Given increasing fuel costs, an ever competitive transport market and mindboggling selection of online travel booking options, the process of booking transport is likely to leave some in a greater state of turmoil than a stock trader speculating peak-oil.

On booking a coach, train or air fare, the state of customer’s purse will vary depending on range of factors, including length of stay, time of booking and the number of people actually making reservations. Below is an investigation into the choice factors influencing domestic travel, focussing on flights, coach or rail travel between Edinburgh and London.

The early bird catches the worm

Whilst coaches frequently offer the cheaper option for travellers, they fail to provide the convenience of flying or rail travel. With this in mind, many domestic travellers still head for the train station or airport, but with flights boasting a 3.5 hour lead in travel time, you would be forgiven for asking why anybody chooses to take the train instead of flying.

'On track for business', a report published by Transform Scotland, cites better value for money, a comfortable working environment, and environmental performance in selecting train travel over flying. Transform Scotland Director, Colin Howden states "Our report makes a compelling case to Scottish business of the financial and productivity benefits of using the train for business travel to and from London”. This affordability is reflected in the enormous number of passengers travelling by train every year. In 2011 East Coast Trains alone carried a total of 18.7 million passengers and numbers are not expected to drop significantly anytime soon.

Lets not forget the slow coach

Albeit a longer journey, coach services such as National Express generally offer the cheapest tickets for coach travel within the UK, but facilities are more limited than on a train. Those travelling for business purposes, or who desire greater freedom on their chosen form of transport, are therefore more likely to appreciate the benefits of train journeys where free movement between coaches is available and advanced bookings make sound financial sense.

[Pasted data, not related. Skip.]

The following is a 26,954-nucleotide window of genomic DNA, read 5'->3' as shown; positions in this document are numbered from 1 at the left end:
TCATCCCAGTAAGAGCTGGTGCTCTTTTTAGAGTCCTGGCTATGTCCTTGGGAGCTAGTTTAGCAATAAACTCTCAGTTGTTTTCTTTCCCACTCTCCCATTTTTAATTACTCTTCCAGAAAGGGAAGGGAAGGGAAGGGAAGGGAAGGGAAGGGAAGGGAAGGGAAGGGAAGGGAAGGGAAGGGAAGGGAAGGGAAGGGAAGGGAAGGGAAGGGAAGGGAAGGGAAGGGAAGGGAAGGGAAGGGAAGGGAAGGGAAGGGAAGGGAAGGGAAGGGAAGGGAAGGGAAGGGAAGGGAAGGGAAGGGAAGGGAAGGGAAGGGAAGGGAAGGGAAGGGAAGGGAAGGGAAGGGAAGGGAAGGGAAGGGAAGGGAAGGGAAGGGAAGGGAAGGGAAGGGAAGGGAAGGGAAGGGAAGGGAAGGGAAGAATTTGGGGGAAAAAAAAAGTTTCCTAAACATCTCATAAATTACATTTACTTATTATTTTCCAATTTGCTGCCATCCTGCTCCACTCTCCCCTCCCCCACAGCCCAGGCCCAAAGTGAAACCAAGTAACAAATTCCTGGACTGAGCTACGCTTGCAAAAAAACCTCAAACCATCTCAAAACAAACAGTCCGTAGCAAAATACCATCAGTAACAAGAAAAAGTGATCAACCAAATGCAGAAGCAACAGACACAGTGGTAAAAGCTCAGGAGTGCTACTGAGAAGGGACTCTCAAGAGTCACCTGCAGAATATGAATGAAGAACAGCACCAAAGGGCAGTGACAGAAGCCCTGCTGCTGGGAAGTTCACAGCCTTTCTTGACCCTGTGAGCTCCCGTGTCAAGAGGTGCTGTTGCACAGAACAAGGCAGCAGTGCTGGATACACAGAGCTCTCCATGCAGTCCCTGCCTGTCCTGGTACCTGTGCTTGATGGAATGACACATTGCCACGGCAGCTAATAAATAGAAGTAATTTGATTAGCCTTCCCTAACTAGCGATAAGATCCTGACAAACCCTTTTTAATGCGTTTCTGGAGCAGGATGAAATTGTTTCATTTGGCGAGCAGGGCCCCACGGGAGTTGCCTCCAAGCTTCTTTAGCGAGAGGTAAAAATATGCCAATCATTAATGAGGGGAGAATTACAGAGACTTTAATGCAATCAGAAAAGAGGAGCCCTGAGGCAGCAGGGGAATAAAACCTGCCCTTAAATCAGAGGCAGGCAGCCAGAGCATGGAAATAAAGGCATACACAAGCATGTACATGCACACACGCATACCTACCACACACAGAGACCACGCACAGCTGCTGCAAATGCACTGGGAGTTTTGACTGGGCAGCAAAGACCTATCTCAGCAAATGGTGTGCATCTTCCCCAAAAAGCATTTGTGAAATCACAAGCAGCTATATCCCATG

Costing you more than money

As we have discussed, efficiency involves more than just cash savings; with time a precious commodity we often have too little of. On the face of it, coach travel may offer the cheapest option financially, but will arguably take considerably longer than an equivalent train journey. In addition, commercial travellers should also consider the added cost of lost billable hours spent idle on a coach, or perhaps queuing at airport security before flying.

As the principal route of East Coast trains (Formerly National Express East Coast) service, travelling between London and Edinburgh is a seamless process. Connections run directly from London to Edinburgh, roughly taking between 4 and 6 hours depending on the time of travel and the type of service selected. So, if time is the only factor, surely the decision to take the train or fly will lean in favour of the latter? Perhaps not, the services and facilities available on board your chosen transport is a reliable indicator of whether or not you have secured value for money. Access to wireless internet, the relative sanctuary of the quiet train coach and a range of light refreshments provided by the buffet car combine to make train journeys both productive and enjoyable.